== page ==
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Thread: Boots ?

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  1. #1
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    Default Boots ?

    Hey All

    Aside from having no footwear at all.. Does anyone have any info and whether or not you would find a southern infantryman in the anv wearing boots rather than shoes? Any documentation on this? I am curious since i almost never see them in use... Surely they must been used or aquired.. Either by private purchase.. Sent from home or some other means.

    Regards

    Peter Griebel

  2. #2
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    It's my recollection that Col. Keitt of the 20th S.C. wore boots during his blistering march to Cold Harbor.
    - Silas Tackitt

    "I consider him a humbug, a man of small capacity, very obstinate, not at all chivalrous, exceedingly conceited, and totally selfish." - - Lafayette McLaws about James Longstreet.

  3. #3

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    Boots were the work shoes of the 19th century, from gardening to herding, and very common. (You have to remember, though, that the British use "boots" for sturdy shoes, so sometimes the written data is misleading.) I think the chance is pretty good. However, I've worn boots as an infantryman and they're not comfortable: heavy, hot, slide around on your feet and legs. I'll echo the words of the original who complained "Can they not make a decent pair of boots?"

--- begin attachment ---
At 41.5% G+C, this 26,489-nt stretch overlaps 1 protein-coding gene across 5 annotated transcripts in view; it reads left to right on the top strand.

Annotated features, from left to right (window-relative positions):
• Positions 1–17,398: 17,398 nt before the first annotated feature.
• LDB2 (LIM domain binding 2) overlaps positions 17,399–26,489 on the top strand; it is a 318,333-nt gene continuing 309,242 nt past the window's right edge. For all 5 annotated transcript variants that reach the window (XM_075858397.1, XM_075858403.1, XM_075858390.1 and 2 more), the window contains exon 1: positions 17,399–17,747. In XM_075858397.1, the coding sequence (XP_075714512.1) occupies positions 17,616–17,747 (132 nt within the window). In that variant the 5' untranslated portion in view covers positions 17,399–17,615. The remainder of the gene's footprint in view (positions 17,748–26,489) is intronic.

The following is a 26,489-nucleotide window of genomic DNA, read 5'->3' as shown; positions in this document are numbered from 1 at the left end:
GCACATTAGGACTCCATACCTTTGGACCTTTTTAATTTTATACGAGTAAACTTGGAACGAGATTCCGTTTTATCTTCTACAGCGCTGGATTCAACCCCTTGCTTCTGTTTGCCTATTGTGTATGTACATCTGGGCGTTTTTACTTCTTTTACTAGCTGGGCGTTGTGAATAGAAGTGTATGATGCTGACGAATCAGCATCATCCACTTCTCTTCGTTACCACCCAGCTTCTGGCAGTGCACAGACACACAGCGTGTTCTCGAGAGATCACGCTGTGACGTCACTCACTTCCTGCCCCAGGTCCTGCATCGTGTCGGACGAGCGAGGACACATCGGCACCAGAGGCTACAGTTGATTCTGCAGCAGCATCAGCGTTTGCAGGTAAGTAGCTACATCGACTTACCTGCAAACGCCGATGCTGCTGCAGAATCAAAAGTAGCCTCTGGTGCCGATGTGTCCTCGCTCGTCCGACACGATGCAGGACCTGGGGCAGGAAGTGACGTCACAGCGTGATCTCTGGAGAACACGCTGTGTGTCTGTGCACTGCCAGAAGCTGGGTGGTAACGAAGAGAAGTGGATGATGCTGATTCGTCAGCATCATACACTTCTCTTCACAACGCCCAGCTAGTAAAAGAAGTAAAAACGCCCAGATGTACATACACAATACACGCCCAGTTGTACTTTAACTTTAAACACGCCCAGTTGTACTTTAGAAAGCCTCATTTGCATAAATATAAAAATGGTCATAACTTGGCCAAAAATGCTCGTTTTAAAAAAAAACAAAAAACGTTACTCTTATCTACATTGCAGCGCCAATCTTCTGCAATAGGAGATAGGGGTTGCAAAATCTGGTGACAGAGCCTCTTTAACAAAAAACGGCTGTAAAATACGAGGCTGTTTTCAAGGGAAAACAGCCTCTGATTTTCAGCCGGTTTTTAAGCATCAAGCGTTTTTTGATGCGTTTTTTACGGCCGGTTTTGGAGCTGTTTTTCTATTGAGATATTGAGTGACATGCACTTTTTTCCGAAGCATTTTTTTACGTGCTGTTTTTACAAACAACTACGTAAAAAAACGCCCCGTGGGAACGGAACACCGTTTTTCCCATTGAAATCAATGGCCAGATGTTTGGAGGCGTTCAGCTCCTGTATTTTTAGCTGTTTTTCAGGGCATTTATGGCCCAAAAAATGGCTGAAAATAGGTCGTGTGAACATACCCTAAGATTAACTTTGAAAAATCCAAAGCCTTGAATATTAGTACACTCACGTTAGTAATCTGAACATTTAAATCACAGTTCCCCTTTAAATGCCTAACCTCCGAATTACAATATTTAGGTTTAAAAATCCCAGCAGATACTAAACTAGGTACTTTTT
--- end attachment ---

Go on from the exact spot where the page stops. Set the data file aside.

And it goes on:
Rob Weaver
    Pine River Boys, Co I, 7th Wisconsin
    "We're... Christians, what read the Bible and foller what it says about lovin' your enemies and carin' for them what despitefully use you -- that is, after you've downed 'em good and hard."
    -Si Klegg and His Pard Shorty

  4. #4
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    As no one is offering documentation I will offer a few observations; I would state that there are photos of soldiers wearing boots. Often they are men in civilian clothing so whether they are enlisted or not is an open question. As the war progressed there was a notable shortage of leather so boots were becoming more and more expensive. I would speculate that few enlisted men would spend their money on expensive boots when they were being issued shoes. As a rule it seems it would be terribly rare to see boots in the ranks so clearly not the best choice for your impression.

  5. #5
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    You do find evidence of their use in prisoner photos, portraits, diaries, etc. But certainly not as common as the brogans. As mentioned then and now they generally werent the first choice when facing or enduring long marches. More times than not found mentioned as a temporary stop gap, till they could obtain something better or the next QM issue. Boots wore out quickly too.

    Most reenactment units tend to generally favor items that would reflect common issues rather than exceptions. I personally wear boots majority of the time. This mainly due to recurring issues with old ankle injury from a horse. The boots tend to give it better support moving across uneven grounds, at least in my case. But when in the ranks I do not blouse the trousers inside them, they are worn over them same as you would normally do with brogans, so most never even see or notice them.